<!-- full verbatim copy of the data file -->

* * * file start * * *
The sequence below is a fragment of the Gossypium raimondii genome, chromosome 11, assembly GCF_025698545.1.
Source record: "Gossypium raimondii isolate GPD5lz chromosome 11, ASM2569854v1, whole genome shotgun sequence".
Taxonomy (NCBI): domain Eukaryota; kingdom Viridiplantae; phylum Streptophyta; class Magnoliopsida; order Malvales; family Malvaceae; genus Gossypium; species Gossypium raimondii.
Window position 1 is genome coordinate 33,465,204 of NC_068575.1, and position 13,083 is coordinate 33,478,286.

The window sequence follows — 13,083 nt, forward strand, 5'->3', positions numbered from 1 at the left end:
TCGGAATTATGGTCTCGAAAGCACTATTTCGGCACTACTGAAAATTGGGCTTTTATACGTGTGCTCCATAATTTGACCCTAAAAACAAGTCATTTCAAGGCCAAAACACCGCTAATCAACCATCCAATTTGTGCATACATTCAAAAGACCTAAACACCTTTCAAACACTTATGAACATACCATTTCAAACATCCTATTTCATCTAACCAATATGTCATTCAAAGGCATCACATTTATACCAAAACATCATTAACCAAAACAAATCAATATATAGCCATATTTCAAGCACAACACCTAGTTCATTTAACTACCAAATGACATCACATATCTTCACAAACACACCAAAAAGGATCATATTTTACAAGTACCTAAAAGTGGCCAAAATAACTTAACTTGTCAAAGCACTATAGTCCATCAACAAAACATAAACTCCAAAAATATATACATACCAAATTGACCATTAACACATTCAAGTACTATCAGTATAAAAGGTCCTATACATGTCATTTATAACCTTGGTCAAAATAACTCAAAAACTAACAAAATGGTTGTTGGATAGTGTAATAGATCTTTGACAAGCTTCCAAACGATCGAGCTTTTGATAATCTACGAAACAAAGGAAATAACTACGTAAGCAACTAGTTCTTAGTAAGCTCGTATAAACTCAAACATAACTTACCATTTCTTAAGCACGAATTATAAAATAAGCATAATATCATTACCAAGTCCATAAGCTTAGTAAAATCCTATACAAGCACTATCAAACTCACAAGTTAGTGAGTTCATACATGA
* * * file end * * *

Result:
The sequence below is a fragment of the Gossypium raimondii genome, chromosome 11, assembly GCF_025698545.1.
Source record: "Gossypium raimondii isolate GPD5lz chromosome 11, ASM2569854v1, whole genome shotgun sequence".
Taxonomy (NCBI): domain Eukaryota; kingdom Viridiplantae; phylum Streptophyta; class Magnoliopsida; order Malvales; family Malvaceae; genus Gossypium; species Gossypium raimondii.
Window position 1 is genome coordinate 33,465,204 of NC_068575.1, and position 13,083 is coordinate 33,478,286.

The window sequence follows — 13,083 nt, forward strand, 5'->3', positions numbered from 1 at the left end:
TCGGAATTATGGTCTCGAAAGCACTATTTCGGCACTACTGAAAATTGGGCTTTTATACGTGTGCTCCATAATTTGACCCTAAAAACAAGTCATTTCAAGGCCAAAACACCGCTAATCAACCATCCAATTTGTGCATACATTCAAAAGACCTAAACACCTTTCAAACACTTATGAACATACCATTTCAAACATCCTATTTCATCTAACCAATATGTCATTCAAAGGCATCACATTTATACCAAAACATCATTAACCAAAACAAATCAATATATAGCCATATTTCAAGCACAACACCTAGTTCATTTAACTACCAAATGACATCACATATCTTCACAAACACACCAAAAAGGATCATATTTTACAAGTACCTAAAAGTGGCCAAAATAACTTAACTTGTCAAAGCACTATAGTCCATCAACAAAACATAAACTCCAAAAATATATACATACCAAATTGACCATTAACACATTCAAGTACTATCAGTATAAAAGGTCCTATACATGTCATTTATAACCTTGGTCAAAATAACTCAAAAACTAACAAAATGGTTGTTGGATAGTGTAATAGATCTTTGACAAGCTTCCAAACGATCGAGCTTTTGATAATCTACGAAACAAAGGAAATAACTACGTAAGCAACTAGTTCTTAGTAAGCTCGTATAAACTCAAACATAACTTACCATTTCTTAAGCACGAATTATAAAATAAGCATAATATCATTACCAAGTCCATAAGCTTAGTAAAATCCTATACAAGCACTATCAAACTCACAAGTTAGTGAGTTCATACATGA